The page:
Since the launch of ChatGPT in November 2022, educators, administrators and other higher education stakeholders have grappled with the implications of generative artificial intelligence on intellectual property, academic integrity and ethical use, among other topics.
While the majority of U.S. students have yet to latch on to the trend, they’re still outpacing their instructors, with a Tyton Partners report in October 2023 finding only 22 percent of faculty members utilize AI.
Among faculty who do use AI, 43 percent are running prompts to understand what their students might be using the tools for, 35 percent are using it to teach and 29 percent are using it for in-class activities, according to the report.
A November 2023 report from Anthology found 38 percent of students in the U.S. are using generative AI tools at least monthly. A November 2023 study from Chegg found only 20 percent of U.S. students have used generative AI for their coursework.
In the workforce, only 35 percent of U.S. adults say they are comfortable integrating these tools into work and school, with worries about the accuracy of information also a top concern, according to a University of Phoenix survey from September 2023.
Across higher education, the main barriers to AI adoption are security concerns, a need for AI training programs and ethical implications, according to a Ellucian survey of administrators in the U.S. from summer 2023.
Here are four ways faculty members can employ artificial intelligence:
- To improve student writing. Pamela Bourjaily, a business communication professor at the University of Iowa, created an assignment that requires students to experiment with ChatGPT and learn how to create the best prompts. Students learned to edit and revise prompts to produce more accurate and helpful outputs.
- To prepare slide decks. Rodney B. Murray, host of the Pulse podcast, used AI-powered tools to put together a presentation for his podcasting course. Murray compares working with MagicSlides and SlidesGPT in design, images and prices.
- To provide students with feedback. Harvard University’s Computer Science 50: Introduction to Computer Science course uses an AI tool to highlight areas of code that could be improved, as well as provide solutions. The tool is designed to make the work of TAs and professors more efficient as well as provide students with a personalized learning experience.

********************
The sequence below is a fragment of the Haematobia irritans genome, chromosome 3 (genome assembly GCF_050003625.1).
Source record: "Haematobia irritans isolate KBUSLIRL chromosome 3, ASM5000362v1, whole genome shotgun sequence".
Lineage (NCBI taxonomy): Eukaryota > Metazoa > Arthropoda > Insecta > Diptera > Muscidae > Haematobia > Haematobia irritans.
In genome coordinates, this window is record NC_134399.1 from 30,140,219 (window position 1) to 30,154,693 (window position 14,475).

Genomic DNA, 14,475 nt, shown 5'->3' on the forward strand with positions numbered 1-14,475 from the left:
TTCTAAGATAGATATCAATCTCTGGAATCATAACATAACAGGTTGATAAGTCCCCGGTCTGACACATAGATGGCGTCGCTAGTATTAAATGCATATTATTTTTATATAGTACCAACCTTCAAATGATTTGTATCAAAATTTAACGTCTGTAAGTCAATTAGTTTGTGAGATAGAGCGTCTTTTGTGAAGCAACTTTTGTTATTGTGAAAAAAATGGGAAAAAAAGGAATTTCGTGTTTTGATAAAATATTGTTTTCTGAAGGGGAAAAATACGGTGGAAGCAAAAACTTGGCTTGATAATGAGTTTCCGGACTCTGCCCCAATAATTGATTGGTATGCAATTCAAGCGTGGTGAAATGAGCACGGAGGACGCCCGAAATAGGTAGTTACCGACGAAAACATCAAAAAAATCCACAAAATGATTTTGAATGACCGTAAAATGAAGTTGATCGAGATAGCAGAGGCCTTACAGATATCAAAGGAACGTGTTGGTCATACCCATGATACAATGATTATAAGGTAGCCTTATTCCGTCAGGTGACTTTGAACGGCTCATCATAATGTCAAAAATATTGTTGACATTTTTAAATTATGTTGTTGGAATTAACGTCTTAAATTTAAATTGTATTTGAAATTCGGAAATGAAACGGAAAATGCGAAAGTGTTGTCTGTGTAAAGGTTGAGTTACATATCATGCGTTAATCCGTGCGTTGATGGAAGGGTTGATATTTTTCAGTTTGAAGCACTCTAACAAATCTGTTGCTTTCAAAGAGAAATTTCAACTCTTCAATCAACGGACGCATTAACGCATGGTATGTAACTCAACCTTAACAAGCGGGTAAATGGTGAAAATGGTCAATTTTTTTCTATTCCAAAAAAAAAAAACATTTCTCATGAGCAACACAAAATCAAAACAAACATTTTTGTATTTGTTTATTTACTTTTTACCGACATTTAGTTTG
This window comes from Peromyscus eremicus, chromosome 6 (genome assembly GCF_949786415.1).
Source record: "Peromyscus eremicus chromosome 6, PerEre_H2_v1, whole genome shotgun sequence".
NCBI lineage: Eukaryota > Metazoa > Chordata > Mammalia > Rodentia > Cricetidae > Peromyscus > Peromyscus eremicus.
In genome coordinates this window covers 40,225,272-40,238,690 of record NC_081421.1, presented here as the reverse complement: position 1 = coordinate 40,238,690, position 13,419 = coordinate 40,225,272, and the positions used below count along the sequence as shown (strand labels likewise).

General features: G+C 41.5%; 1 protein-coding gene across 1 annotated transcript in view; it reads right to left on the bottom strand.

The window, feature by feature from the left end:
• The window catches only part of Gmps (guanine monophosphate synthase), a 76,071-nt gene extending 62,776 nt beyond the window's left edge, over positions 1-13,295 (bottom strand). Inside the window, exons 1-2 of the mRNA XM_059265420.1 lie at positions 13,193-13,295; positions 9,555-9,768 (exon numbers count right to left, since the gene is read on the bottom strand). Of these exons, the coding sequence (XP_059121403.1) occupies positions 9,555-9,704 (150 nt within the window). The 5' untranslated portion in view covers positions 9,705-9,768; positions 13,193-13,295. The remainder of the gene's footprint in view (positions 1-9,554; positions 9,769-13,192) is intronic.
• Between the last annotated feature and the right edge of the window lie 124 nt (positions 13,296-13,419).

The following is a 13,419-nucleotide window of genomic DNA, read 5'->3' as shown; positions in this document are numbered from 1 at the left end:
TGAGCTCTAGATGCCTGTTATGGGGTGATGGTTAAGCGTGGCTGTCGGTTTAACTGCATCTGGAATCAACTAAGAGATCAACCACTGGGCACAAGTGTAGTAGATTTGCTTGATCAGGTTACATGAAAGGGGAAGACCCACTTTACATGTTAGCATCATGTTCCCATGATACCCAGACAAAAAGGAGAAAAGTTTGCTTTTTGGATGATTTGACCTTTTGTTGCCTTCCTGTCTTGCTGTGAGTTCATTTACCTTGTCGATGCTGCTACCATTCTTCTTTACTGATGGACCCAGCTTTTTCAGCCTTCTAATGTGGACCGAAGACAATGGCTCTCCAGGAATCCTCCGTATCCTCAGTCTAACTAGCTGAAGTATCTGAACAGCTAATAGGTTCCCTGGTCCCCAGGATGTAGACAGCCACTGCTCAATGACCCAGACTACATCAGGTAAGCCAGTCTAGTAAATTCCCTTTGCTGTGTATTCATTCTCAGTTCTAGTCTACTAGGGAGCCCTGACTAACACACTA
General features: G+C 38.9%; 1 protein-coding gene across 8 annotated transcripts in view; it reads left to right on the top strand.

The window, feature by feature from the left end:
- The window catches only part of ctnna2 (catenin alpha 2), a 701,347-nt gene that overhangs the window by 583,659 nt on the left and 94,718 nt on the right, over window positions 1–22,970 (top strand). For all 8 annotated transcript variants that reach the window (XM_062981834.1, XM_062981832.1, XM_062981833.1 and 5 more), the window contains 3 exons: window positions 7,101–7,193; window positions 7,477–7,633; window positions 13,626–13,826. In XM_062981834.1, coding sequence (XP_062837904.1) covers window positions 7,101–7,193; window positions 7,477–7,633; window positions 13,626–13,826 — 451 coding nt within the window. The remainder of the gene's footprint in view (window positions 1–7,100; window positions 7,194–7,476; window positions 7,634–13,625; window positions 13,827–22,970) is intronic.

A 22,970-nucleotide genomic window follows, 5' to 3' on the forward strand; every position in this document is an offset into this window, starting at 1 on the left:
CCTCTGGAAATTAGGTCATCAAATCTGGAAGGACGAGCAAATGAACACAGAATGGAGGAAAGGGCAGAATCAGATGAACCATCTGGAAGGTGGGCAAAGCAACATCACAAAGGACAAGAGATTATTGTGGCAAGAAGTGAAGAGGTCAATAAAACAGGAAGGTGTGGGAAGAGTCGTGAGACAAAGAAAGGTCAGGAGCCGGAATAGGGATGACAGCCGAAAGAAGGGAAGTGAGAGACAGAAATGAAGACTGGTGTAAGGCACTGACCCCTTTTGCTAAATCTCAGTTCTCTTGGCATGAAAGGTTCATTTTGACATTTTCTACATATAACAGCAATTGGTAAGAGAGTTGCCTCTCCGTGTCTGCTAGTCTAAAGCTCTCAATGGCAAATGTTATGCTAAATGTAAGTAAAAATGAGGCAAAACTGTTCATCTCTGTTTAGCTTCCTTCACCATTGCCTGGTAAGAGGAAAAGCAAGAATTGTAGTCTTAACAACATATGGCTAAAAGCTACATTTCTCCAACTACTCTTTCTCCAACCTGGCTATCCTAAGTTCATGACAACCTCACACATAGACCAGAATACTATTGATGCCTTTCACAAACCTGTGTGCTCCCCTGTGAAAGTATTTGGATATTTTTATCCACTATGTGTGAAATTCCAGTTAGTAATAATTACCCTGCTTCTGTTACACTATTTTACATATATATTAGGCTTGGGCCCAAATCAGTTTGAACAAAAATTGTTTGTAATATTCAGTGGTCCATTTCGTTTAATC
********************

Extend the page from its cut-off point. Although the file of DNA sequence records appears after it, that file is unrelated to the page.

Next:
- To provide workforce tools. Following their time in college, today’s learners will encounter AI in the workplace, and it is the responsibility of the institution to prepare them for this experience, Ray Schroeder wrote in a September 2023 blog post for Inside Higher Ed. Learning modules in senior capstone courses or certificates could credential students for their future jobs. Anand Rao, professor of communication at the University of Mary Washington, introduces students to low- and no-code options to build their own generative AI tools in his special topics course on digital studies.
Food for thought: For educators considering implementing AI into their classrooms, experts in the field share some considerations.
- Create guidelines. A September 2023 report from Cornell University’s Center for Teaching and Learning encourages faculty to explicitly set expectations for when and how students can employ generative AI into their work with proper attribution. Ohio University’s Center for Teaching and Learning offers example AI policies and assignments from faculty members at the university to provide a reference point.
- Teach ethical use. While some institutions are teaching about AI, many lack requirements around teaching students ethics and how they can be ethical users of the technology, particularly in the U.S.
- Understand limitations. AI is not free from bias and sometimes hallucinates, so teaching students the shortcomings of tools such as ChatGPT can promote better learning and make them more prepared to engage with the resources.
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